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The Perfect Storm: Hospital Emergency Departments at Record Capacity

3 minute read

Mass General Brigham Shares Alternate Care Options in Response to High Emergency Department Volume

door entrance to the emergency department

Mass General Brigham Emergency Departments (EDs) continue to experience exceedingly high patient volume and high patient acuity. 

“There’s no one reason we are seeing so many patients who need emergency care. It’s a combination of many factors,” says Michael VanRooyen, MD, MPH, Chief of Emergency Medicine for Mass General Brigham. “People are doing more outdoor and group activities while COVID-19 cases are rising; access to primary health care is severely limited, sending more patients to the ED;  mental health problems and lack of access to care has reached a breaking point; and we’re seeing a cumulative effect of folks delaying care during the pandemic–serious complications from things like heart disease, kidney disorders or diabetes. It’s the perfect storm for a surge in ED cases.”

To help ensure EDs have capacity for patients with emergency medical conditions, the system is sharing care options that are available for those who need urgent, but not emergency care. 

“The public can play an important role helping to safeguard ED’s abilities to best provide emergency care for their communities,” says Paul Biddinger, MD, FACEP, Chief Preparedness and Continuity Officer for Mass General Brigham. “When you don’t need emergency care, seeking evaluation and treatment in places other than the ED helps preserve resources for those with life-threatening conditions. In many non-emergent clinics, patients can often be seen more quickly, providing them with a better care experience.”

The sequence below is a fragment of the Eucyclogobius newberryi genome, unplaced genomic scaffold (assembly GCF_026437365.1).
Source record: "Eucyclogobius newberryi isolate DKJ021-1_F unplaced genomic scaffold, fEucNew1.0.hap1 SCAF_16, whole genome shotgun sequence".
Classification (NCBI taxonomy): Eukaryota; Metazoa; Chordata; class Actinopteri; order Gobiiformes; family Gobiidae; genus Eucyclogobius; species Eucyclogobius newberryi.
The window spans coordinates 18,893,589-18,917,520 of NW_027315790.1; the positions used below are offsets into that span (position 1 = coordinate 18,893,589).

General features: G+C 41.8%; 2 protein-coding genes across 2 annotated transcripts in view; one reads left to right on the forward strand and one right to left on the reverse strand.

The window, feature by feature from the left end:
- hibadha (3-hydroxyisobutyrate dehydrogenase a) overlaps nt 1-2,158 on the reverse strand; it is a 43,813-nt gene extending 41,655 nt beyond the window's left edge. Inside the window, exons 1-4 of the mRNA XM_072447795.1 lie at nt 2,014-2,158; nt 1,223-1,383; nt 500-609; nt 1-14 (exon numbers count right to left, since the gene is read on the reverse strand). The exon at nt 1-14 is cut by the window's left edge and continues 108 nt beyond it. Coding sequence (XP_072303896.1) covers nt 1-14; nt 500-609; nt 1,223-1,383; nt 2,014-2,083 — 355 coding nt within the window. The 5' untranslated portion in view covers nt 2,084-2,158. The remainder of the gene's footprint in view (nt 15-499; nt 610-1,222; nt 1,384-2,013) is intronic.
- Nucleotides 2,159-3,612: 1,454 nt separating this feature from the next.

Mass General Brigham’s urgent care centers are available to patients seeking care for conditions such as wounds that need stitches, back pain/strains, sore throats or cough, urinary tract infections, and others. Mass General Brigham also offers virtual urgent care through Patient Gateway. 

If patients have symptoms or a medical question, they shouldn’t wait to get checked. Addressing health concerns early can prevent emergencies. Patients should contact their regular health care team to schedule a visit before their health concern worsens. Talking to a primary care provider or a regularly seen specialist (like a cardiologist or endocrinologist) is a good place to start. They can evaluate patients’ concerns and recommend next steps. 

Mass General Brigham Emergency Departments remain open and available to those who are experiencing potentially life-threatening conditions, such as heart attacks, strokes, severe burns, fainting or collapsing, severe allergic reactions, major trauma and injury, and difficulty breathing, among others.

Patients with mild symptoms of COVID-19 are advised to isolate, contact their primary health care provider and get tested. If symptoms worsen and patients have difficulty breathing, persistent pain or pressure in the chest, new confusion, inability to remain awake, or bluish discoloration around the lips or face, they should seek immediate care at the Emergency Department.

Patients needing COVID-19 testing should visit For patients seeking asymptomatic, elective testing, the Centers for Disease Control recommends using an at-home COVID-19 home test kit: